Career ladder, fewer eval metrics, and face time with parents in teacher contract, sources say

Retroactive raises aren’t the only perks awaiting teachers in a contract deal being finalized between the United Federation of Teachers and the city, sources say.

The deal will also include a chance for teachers to earn higher salaries in exchange for taking on leadership roles, according to a source. The compensation system, known as a career ladder, would be a big shift from a lockstep pay system that’s been in place for most of the contract’s six-decade history.

The career ladder is one of several changes expected when the UFT and the city announce agreement on a teachers contract—the first since their last deal expired in 2009. Several news outlets are reporting a deal could be announced as early as Thursday.

Two other major changes expected in the new contract involve teacher evaluations and the way that the school day is divided.

Principals will have to rate teachers on significantly fewer items when they observe teachers, a change that would reduce the amount of work involved in classroom observations. Chalkbeat reported last month that Chancellor Carmen Fariña had openly supported the idea, which the UFT opposed during last year’s negotiations.

The deal will also add more time into the school year for professional development and for teachers to meet with parents. To find that time in the 6.5-hour school day, schools will eliminate the 37.5 minutes allotted for tutoring academically struggling students four times a week, a provision that was negotiated into the 2005 contract.

Career ladders are in currently place in about 80 middle schools, but paid for with federal Teacher Incentive Fund grants. Under that model, some teachers are paid more for working to coach newer teachers, develop curriculum and take on other leadership roles.

It’s unclear how, and how many, teachers will be promoted under the career ladder. Some districts, including Washington, D.C. and Denver, have adopted compensation systems that tie promotions to performance. Some models also allow teachers to opt into the new system, or stay in the traditional pay scale, in which teacher pay is based on years of experience and level of education.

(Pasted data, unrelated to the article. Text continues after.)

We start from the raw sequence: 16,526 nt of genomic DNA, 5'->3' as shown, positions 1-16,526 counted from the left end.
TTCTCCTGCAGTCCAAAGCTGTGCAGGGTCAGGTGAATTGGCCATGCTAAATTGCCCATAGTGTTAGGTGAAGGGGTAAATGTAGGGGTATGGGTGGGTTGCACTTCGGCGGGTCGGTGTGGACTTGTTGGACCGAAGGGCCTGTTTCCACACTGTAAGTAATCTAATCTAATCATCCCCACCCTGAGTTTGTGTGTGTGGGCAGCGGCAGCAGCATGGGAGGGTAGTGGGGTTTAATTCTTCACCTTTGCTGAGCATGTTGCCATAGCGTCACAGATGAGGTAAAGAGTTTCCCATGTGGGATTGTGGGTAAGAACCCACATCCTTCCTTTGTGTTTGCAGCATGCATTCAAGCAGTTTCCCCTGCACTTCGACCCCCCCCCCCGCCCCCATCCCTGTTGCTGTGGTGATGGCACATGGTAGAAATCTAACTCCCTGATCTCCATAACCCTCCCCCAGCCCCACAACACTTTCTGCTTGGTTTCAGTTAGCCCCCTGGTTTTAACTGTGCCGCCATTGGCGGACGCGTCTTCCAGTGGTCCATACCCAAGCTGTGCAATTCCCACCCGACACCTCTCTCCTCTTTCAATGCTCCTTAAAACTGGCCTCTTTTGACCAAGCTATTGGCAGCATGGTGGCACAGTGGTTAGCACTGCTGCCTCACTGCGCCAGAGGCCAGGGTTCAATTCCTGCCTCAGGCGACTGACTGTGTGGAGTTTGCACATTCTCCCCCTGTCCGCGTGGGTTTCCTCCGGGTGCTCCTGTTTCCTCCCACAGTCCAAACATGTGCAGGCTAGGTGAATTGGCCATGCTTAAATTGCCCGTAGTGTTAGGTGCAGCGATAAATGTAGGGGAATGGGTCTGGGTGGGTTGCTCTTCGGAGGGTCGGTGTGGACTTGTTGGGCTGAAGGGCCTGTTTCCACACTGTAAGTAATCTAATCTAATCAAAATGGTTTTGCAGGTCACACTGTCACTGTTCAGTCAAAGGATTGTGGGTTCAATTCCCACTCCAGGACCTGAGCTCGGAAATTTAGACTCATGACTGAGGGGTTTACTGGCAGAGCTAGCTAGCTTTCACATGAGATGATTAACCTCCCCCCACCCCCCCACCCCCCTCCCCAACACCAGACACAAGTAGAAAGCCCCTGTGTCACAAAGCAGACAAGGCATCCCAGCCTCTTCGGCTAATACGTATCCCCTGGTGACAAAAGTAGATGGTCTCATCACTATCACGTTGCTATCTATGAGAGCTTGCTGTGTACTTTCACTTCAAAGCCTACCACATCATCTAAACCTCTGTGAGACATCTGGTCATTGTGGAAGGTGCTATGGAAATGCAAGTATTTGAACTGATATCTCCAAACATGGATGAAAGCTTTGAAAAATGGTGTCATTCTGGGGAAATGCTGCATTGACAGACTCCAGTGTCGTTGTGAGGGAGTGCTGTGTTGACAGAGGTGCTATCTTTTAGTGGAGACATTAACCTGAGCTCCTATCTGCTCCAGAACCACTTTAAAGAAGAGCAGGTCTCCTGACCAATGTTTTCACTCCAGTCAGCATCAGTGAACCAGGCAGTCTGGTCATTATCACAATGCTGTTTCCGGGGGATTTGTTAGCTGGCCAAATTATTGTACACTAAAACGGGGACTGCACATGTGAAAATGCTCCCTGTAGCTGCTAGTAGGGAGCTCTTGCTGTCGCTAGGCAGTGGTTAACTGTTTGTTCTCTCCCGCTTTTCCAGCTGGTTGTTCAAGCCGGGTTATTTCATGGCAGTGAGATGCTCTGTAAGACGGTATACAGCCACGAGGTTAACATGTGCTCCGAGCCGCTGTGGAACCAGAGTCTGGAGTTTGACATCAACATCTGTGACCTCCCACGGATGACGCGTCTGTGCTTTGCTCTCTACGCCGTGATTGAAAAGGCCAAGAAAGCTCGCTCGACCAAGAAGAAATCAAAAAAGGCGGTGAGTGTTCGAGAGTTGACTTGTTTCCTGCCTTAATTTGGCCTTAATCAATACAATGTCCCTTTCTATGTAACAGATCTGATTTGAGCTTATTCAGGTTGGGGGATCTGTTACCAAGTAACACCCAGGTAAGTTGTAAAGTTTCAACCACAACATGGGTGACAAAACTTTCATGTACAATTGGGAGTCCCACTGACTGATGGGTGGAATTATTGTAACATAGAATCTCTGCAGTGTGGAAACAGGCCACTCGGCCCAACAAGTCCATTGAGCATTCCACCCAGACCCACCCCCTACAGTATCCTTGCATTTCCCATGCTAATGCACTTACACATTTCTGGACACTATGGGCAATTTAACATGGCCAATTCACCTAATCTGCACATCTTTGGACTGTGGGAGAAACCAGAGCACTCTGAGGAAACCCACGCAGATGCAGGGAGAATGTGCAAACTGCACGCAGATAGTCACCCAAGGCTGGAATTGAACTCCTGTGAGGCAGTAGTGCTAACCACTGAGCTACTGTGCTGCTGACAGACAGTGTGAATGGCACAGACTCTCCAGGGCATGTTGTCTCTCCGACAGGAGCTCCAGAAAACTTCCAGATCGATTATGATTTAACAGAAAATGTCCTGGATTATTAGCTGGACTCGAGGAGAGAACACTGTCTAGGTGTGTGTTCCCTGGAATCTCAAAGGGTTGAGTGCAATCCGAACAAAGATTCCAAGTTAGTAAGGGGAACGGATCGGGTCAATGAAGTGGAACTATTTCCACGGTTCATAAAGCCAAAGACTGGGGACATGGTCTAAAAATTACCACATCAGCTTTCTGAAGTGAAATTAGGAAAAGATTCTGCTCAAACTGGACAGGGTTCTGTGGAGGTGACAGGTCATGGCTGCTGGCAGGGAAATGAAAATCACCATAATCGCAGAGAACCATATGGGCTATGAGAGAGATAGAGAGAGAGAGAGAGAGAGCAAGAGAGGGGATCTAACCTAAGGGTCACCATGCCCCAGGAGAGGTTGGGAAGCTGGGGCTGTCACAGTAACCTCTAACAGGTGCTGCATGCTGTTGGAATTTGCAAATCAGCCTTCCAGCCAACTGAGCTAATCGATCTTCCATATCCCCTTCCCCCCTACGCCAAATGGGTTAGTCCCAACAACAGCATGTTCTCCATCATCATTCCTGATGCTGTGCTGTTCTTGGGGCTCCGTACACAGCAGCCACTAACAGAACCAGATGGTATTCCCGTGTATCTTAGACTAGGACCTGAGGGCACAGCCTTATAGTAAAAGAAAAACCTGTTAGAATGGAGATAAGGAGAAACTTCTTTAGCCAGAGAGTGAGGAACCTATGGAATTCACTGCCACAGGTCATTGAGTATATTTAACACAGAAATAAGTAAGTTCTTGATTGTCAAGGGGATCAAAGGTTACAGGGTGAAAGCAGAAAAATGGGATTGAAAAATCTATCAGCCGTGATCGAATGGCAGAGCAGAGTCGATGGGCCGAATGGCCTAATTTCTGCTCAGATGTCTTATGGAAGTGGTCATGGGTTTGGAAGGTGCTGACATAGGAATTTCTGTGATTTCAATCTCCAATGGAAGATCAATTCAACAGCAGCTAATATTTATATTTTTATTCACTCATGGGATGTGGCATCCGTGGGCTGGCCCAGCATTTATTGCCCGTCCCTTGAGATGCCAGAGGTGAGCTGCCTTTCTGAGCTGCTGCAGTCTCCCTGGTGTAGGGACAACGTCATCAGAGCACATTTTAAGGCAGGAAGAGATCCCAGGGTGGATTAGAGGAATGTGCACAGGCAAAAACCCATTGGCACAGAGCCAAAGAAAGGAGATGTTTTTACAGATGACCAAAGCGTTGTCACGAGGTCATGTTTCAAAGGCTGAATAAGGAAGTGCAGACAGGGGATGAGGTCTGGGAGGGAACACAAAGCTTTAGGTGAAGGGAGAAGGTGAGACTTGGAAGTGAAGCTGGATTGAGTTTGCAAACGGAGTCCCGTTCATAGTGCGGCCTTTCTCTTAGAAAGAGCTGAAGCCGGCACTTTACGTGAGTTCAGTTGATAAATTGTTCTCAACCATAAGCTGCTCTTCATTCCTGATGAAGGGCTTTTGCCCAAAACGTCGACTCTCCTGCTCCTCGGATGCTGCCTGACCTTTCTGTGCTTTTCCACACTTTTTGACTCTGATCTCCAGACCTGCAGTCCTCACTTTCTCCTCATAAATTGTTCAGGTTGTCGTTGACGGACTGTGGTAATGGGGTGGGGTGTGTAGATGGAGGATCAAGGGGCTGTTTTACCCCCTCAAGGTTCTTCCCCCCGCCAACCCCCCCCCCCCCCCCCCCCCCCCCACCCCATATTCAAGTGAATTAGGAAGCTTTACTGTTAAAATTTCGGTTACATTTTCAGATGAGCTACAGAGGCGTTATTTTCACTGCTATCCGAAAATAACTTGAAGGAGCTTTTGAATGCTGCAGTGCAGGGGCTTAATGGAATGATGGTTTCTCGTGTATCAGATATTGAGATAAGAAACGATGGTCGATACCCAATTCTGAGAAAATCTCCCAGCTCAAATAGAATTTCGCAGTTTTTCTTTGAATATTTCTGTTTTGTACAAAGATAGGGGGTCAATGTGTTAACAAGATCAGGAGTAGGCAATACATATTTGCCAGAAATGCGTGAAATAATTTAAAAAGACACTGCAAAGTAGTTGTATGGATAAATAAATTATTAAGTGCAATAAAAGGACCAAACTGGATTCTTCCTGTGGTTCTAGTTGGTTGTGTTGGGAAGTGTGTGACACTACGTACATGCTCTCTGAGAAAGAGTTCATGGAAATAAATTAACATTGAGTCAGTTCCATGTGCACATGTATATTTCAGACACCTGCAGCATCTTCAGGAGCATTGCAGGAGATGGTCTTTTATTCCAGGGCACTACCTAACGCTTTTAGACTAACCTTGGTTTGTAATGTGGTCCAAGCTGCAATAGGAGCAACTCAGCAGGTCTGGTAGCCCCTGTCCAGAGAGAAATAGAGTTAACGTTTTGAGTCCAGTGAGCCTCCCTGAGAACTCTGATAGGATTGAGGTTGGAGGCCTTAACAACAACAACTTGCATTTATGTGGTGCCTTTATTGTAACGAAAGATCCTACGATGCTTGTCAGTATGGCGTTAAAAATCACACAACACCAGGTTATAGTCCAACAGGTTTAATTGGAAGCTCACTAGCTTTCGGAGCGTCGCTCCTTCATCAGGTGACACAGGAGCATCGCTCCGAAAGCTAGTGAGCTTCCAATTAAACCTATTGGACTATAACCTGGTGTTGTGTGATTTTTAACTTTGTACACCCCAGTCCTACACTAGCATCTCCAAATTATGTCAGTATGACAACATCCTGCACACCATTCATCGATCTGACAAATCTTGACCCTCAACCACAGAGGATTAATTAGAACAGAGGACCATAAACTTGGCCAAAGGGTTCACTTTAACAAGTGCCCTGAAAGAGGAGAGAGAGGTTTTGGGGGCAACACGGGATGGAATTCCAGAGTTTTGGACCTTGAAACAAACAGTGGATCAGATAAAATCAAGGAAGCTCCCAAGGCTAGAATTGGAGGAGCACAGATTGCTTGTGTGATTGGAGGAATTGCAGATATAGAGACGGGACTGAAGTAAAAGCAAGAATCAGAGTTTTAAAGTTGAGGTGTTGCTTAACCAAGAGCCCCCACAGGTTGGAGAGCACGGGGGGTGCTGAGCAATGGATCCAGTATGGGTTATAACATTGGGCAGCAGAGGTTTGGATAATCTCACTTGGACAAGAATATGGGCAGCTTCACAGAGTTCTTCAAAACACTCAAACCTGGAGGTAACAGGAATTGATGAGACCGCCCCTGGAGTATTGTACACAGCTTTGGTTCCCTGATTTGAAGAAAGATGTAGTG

The union has supported a career ladder model that is not tied to student performance metrics in the past. In an interview with Chalkbeat last year, UFT President Michael Mulgrew described the kind of career ladder system that he’d like see.

“We want a career ladder for teachers that starts when they’re brand new that gets them more support on the practices—classroom management is the biggest issue for any new teachers—moving all the way up to a master teacher, someone who can help the new ones,” Mulgrew said. “That’s where we’re going to go. That’s been a contract demand we’ve had throughout this contract fight.”

It’s still unclear how much teachers will receive in retroactive pay for the five years they’ve been without a contract. The union’s priority has been securing 4 percent raises for the first two years, which would cost the city $3.4 billion.

Another major issue is what the contract will do with more than 1,000 teachers in the Absent Teacher Reserve pool, who are without full-time jobs while still on the city’s payroll. A source told Chalkbeat that a weekly rotation of ATR teachers, in place since 2011, will be eliminated. The Wall Street Journal is reporting that teachers in the pool will return to schools to fill vacancies if they have the right credentials, but principals will be able to quickly remove them under an expedited appeal process.

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